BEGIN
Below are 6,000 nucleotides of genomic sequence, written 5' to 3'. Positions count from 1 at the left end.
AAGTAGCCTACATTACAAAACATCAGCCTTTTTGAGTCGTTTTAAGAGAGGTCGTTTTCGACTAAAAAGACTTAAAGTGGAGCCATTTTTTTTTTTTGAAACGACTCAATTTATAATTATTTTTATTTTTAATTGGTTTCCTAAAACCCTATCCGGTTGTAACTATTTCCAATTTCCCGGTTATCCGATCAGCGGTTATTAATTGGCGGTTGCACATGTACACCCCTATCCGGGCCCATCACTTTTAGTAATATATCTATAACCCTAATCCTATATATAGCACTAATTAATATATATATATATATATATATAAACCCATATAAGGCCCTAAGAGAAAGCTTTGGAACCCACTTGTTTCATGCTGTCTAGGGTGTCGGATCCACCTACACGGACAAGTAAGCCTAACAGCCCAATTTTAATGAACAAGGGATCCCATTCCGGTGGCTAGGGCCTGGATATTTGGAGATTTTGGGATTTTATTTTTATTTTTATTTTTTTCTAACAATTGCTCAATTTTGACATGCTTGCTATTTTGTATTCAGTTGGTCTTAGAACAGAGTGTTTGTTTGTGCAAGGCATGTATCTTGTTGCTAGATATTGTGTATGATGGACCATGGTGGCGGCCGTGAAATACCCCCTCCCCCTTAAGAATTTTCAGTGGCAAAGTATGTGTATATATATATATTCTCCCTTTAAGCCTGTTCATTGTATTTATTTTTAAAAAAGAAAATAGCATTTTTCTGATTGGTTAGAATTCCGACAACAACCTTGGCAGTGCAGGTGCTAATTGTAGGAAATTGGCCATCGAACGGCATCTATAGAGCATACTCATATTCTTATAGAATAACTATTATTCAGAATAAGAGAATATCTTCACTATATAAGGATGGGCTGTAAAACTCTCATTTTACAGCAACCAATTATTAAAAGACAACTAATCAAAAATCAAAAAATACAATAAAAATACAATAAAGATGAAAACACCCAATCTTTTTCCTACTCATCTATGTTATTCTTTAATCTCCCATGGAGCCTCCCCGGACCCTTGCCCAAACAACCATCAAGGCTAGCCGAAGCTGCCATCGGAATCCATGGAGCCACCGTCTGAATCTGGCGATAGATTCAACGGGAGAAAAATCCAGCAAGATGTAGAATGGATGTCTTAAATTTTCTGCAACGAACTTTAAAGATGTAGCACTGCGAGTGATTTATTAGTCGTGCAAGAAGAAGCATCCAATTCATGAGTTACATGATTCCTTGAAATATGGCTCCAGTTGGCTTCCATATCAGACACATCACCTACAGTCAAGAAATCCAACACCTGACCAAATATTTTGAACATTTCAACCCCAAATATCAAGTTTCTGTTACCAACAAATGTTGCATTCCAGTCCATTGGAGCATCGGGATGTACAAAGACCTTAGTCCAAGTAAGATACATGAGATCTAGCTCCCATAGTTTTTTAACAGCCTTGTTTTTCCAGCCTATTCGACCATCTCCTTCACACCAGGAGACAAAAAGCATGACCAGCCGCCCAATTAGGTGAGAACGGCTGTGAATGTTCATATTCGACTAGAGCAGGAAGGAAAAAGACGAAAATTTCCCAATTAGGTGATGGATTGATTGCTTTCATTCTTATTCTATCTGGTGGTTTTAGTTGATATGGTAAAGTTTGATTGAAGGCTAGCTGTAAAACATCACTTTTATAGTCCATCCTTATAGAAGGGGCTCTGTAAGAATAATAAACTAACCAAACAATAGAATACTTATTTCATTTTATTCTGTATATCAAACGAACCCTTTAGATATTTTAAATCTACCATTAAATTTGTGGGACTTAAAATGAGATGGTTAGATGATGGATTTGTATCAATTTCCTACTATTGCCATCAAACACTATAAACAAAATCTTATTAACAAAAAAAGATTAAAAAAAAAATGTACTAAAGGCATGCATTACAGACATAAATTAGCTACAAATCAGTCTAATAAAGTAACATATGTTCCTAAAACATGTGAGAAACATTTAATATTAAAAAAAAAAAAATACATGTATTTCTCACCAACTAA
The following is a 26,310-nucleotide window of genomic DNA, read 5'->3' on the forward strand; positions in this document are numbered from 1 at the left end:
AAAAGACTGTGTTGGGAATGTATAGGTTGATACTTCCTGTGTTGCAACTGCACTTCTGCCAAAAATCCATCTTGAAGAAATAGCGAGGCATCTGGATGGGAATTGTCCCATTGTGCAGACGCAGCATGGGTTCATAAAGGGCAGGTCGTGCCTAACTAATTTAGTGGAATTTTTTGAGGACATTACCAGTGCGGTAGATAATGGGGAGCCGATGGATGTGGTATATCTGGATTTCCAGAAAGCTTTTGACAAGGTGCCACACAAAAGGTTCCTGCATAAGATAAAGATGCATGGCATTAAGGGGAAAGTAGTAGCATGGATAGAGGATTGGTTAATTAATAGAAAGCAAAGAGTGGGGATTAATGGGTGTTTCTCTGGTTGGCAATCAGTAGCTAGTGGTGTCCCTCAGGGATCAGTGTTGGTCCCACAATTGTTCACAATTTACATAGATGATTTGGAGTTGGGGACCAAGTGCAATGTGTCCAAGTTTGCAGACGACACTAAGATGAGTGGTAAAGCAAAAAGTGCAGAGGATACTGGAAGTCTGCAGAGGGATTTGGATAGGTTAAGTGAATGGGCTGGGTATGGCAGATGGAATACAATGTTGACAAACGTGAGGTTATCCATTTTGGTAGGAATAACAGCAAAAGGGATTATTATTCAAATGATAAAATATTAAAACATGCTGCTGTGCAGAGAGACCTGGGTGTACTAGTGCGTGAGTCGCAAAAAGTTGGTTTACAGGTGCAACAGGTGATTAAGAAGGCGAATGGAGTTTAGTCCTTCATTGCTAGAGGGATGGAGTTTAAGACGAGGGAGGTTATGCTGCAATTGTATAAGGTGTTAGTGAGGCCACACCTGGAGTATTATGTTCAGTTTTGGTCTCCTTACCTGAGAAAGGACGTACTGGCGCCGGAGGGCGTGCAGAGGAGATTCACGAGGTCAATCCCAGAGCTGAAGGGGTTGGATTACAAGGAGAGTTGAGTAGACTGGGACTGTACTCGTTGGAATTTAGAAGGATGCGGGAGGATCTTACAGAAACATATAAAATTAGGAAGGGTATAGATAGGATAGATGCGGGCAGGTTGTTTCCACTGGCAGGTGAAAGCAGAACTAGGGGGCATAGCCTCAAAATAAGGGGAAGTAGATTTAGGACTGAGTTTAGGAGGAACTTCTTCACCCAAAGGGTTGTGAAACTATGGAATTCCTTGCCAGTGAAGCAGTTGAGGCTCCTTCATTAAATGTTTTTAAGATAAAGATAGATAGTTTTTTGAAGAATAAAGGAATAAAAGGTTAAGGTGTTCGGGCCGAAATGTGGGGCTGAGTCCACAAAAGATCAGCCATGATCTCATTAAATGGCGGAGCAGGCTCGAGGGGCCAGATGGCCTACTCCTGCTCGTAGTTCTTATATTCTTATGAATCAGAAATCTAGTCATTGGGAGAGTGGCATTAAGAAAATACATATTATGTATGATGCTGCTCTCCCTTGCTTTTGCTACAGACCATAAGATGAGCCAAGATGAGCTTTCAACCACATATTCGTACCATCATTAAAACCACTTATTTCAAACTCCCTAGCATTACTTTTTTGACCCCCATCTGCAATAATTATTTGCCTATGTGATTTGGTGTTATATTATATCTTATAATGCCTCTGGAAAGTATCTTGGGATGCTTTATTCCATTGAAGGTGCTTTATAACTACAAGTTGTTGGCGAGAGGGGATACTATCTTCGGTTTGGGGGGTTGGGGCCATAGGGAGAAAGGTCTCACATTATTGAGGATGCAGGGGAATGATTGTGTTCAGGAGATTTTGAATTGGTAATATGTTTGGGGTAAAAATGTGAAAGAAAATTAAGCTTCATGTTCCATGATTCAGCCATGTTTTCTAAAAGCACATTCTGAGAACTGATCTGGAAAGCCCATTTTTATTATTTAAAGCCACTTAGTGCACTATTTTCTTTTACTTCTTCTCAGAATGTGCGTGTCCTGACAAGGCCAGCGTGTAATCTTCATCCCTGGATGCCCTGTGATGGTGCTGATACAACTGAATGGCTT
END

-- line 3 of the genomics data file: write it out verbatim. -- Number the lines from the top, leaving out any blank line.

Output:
The following is a 26,310-nucleotide window of genomic DNA, read 5'->3' on the forward strand; positions in this document are numbered from 1 at the left end: